As Humana’s Chief Nursing Officer and Co-Sponsor of Humana’s Pride Network Resource Group, Kathy Driscoll has a unique role to play in championing the health and well-being of the LGBTQ+ population of both Humana associates and its members. Kathy was instrumental in advocating for a collaboration between the Pride NRG and Humana’s Senior Bridge New York Branch Office to sponsor clinician training on Supporting LGBT Older Adults provided by SAGE. SAGE is a national advocacy and services organization that has been championing for the healthcare needs of LGBT elders since 1978. More than 30 associates in roles ranging from Home Health Aides, Nurses, Social Workers, to Schedulers, Administrators, and Supervisors attended. The purpose of the training, was to provide foundational cultural fluency education and best practices for meeting the healthcare needs of LGBT seniors. Immediately after the training, leadership received feedback from one participant sharing,

“This is the first company that I’ve worked for that has taken LGBT inclusion as seriously as you have. I’m positive that there are participants that have gained a new perspective because of today.”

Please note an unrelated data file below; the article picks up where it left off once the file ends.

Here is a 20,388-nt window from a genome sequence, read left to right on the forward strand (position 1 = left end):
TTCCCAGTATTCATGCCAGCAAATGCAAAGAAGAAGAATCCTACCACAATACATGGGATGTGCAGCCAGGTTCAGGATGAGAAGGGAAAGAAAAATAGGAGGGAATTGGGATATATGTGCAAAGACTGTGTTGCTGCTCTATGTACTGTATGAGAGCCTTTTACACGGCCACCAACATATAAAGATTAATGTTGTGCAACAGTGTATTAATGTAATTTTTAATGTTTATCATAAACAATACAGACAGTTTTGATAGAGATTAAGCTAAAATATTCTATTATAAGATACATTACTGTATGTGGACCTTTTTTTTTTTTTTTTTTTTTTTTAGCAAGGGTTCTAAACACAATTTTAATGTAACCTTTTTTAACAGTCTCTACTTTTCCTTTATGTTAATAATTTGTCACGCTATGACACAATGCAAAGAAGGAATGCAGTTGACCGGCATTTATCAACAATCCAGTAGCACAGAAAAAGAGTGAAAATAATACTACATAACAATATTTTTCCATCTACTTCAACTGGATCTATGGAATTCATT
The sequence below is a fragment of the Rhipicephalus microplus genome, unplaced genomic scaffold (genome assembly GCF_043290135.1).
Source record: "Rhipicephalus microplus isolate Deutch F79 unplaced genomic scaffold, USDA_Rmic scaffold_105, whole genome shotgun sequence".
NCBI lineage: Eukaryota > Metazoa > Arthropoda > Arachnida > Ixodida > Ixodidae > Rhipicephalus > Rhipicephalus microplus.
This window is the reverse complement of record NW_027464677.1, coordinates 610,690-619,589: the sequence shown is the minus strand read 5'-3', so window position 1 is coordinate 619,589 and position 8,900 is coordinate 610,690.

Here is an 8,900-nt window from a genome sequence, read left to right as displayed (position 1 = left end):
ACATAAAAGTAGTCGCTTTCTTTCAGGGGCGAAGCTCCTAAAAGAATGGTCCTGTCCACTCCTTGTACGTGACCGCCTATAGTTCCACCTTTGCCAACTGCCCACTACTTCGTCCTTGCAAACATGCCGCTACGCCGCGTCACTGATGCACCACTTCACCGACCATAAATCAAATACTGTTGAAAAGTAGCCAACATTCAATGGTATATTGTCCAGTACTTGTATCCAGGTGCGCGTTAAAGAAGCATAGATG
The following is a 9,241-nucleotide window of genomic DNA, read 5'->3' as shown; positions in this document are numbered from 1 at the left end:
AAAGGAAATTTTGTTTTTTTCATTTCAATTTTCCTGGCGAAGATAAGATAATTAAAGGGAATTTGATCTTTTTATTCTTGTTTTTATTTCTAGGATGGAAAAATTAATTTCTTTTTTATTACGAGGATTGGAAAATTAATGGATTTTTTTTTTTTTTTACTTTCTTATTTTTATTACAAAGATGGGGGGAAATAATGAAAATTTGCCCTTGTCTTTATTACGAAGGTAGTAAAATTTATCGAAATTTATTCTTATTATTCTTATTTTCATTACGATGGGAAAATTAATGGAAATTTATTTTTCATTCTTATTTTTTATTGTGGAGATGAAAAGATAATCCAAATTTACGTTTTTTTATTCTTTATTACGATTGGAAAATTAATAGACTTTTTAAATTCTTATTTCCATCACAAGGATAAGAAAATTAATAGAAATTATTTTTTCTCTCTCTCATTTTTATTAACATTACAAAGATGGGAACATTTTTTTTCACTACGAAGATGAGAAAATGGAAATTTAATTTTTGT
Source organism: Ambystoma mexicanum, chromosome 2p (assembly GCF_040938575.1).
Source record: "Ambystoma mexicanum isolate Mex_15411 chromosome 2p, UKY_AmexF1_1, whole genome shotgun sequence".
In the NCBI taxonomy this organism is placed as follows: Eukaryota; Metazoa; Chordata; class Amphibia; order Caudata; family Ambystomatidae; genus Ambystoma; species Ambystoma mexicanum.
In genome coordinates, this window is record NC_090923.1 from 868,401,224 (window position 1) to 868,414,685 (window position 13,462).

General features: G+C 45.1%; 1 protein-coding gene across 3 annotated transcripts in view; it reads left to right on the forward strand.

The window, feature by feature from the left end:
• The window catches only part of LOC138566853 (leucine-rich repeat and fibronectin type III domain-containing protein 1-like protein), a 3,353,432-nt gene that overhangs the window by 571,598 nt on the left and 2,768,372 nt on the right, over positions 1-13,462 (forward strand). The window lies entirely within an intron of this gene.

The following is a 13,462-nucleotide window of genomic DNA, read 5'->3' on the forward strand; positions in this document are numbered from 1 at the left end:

Additional training is now scheduled for other Humana associates so that they can be better advocates for LGBTQ+ seniors’ health.


A photo of a woman with black curly hair

Nola Turnage, Co-Leader – POC@Okta & Sr. Contracts Manager – Legal Operations Group, Okta

“In my 30+ years working in corporate America, this has been my first experience where we are actively working toward the goal and not just talking about being diverse or talking about people feeling welcome or included. What I see is taking steps to get there.” * Watch more inspirational stories from Okta employees

WORK180 acknowledges the different initials to refer to LBTGQI+ people in this article. WORK180 keeps answers as participants provided them to respect their identity.

Want more articles like this sent to your inbox every month?

Just let us know what kind of support you’re looking for so we can sign you up to receive the right newsletter for you.

About the Author

Looking for a new opportunity?

Our transparent job board only has vacancies from employers we endorse and lets you see what benefits, policies and perks come with the job.